Q. How do I get started in the sport of competitive trail riding?
Once you have found some scheduled rides near you, contact the organization for a set of rules and membership information. Becoming a member of an organization usually saves money on entry fees, plus they probably have an information packet for new members that will have helpful tips for getting started in the sport.
A competitive trail ride is very different from a pleasure trail ride. Many newcomers to the sport are surprised by this. Something you might want to consider, instead of jumping right into competition, is to start as a volunteer worker at a ride. This will give you a good overview of how the rides are conducted. Examples of jobs that might be available: secretary for a judge, official timer, or member of a pulse and respiration check team. Another advantage of working at a ride first is that you have a chance to visit with the competitors in camp, see how they set up camp with their horses, and see all the various tack and equipment used on the trail and in camp.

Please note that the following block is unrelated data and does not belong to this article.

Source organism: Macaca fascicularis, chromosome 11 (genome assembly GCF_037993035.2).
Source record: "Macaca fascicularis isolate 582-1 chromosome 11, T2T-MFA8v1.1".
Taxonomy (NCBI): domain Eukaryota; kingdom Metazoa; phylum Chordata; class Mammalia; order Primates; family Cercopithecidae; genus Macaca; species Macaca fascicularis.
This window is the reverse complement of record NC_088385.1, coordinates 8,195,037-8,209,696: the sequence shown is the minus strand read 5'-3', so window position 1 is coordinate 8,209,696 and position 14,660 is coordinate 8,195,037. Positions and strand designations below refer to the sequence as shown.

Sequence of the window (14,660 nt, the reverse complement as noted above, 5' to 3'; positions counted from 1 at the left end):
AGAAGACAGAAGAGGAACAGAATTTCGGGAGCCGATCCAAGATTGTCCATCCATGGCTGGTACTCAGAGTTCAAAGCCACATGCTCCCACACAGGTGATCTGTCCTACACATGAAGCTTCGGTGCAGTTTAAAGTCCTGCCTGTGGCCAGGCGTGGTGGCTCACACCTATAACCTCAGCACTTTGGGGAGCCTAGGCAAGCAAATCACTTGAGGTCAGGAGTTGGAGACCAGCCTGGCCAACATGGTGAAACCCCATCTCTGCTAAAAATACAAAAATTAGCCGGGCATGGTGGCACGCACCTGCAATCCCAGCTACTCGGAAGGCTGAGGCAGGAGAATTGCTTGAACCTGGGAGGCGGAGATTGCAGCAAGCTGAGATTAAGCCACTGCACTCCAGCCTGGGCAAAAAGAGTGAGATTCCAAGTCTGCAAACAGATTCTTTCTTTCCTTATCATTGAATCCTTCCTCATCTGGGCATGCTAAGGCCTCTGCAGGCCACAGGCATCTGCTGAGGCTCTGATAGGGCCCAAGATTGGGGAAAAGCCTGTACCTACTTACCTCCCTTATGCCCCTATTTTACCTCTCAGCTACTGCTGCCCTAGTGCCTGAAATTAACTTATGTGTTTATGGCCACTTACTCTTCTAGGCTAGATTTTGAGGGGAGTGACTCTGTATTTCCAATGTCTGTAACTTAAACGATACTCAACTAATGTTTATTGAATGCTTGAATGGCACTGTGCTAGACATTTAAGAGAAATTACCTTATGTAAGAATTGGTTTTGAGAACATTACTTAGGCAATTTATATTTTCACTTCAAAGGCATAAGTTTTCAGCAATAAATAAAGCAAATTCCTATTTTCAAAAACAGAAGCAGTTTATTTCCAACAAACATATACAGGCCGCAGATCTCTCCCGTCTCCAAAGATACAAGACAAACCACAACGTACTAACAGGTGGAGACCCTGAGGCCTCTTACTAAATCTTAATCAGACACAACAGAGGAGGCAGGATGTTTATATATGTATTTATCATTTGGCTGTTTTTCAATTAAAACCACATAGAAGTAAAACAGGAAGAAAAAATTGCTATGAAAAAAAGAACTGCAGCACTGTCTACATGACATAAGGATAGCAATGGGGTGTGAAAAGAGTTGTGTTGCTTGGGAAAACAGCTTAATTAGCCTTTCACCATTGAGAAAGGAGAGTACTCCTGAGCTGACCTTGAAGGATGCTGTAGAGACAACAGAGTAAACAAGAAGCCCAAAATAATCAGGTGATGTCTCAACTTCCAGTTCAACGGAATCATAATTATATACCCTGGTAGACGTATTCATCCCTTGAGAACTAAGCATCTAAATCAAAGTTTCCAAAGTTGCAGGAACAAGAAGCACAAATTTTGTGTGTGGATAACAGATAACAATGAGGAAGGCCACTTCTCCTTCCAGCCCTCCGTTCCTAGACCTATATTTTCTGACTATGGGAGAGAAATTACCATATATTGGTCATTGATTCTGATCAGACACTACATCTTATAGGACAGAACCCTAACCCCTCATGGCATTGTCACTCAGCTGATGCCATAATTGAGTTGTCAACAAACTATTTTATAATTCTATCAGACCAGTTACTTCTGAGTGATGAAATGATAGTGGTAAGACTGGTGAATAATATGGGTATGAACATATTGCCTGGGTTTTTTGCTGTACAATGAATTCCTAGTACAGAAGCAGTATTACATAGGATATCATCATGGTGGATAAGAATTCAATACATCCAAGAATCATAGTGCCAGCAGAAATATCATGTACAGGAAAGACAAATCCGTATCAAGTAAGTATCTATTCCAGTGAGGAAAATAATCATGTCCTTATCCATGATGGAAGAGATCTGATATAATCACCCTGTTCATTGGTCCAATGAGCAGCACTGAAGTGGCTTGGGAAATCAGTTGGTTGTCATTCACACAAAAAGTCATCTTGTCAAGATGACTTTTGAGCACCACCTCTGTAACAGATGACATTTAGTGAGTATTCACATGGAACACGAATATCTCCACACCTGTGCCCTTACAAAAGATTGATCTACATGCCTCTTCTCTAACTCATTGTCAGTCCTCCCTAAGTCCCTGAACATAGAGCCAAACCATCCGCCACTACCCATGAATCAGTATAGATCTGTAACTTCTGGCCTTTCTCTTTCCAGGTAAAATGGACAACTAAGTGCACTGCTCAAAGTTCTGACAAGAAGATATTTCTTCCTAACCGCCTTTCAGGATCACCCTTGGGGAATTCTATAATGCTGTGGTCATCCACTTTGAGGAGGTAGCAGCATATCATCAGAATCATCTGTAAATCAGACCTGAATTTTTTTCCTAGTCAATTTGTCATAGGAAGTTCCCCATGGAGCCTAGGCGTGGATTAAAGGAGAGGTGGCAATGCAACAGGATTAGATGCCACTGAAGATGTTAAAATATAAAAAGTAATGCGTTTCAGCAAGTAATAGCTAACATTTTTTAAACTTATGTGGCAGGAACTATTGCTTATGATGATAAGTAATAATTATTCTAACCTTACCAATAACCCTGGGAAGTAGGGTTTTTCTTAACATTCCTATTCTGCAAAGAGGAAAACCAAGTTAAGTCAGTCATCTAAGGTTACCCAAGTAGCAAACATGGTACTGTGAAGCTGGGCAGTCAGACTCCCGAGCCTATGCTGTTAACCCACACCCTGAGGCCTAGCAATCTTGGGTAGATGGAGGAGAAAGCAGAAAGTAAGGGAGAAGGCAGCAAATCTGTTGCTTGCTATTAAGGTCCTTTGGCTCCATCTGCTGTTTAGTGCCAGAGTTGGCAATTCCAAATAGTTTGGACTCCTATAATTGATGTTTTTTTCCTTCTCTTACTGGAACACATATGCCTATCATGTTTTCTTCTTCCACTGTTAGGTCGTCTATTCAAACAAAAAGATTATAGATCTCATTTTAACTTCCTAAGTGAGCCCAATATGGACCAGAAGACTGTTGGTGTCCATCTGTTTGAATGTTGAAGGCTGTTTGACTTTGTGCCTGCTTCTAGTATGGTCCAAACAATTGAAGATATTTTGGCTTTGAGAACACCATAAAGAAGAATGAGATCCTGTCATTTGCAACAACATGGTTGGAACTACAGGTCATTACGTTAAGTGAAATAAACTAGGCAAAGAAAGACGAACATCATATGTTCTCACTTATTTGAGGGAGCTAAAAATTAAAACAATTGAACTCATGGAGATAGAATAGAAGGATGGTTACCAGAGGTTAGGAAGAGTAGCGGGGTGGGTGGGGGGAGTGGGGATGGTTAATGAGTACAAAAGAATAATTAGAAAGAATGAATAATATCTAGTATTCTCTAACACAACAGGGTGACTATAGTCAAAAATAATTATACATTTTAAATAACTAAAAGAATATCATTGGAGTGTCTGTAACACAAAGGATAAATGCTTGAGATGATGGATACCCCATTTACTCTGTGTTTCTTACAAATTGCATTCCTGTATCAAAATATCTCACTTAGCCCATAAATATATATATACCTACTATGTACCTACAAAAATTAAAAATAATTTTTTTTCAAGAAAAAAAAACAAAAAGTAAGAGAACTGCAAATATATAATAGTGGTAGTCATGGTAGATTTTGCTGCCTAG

One more thing that can help a new competitor is a mentor. Many of the organizations, or even individual ride managers, will help you find an experienced fellow rider who will ride with you and coach you through your first competition. Just ask!
Priscilla Lindsey, of Concordia, Kan., is a Horsemanship Judge for the North American Trail Ride Conference (NATRC) and a Centered Riding Instructor. She started in the sport of competitive trail in 1981, after years of showing horses and enjoying pleasure trail rides. She enjoyed the sport so much that she started concentrating her horse breeding and training business on producing horses specifically for this sport. Priscilla and her husband, Steve, have enjoyed competitive trail in 19 states. They have raised and trained two National Champion competitive trail winners in both NATRC and Arabian Horse Association (AHA) competitions. Several other horses from their breeding program have become winners, including the 2006 National Champion Half-Arabian in AHA competition. In addition to raising Arabian and Half-Arabian horses, and giving riding lessons and clinics, they also raise beef cattle and produce a variety of grain crops on their Kansas farm.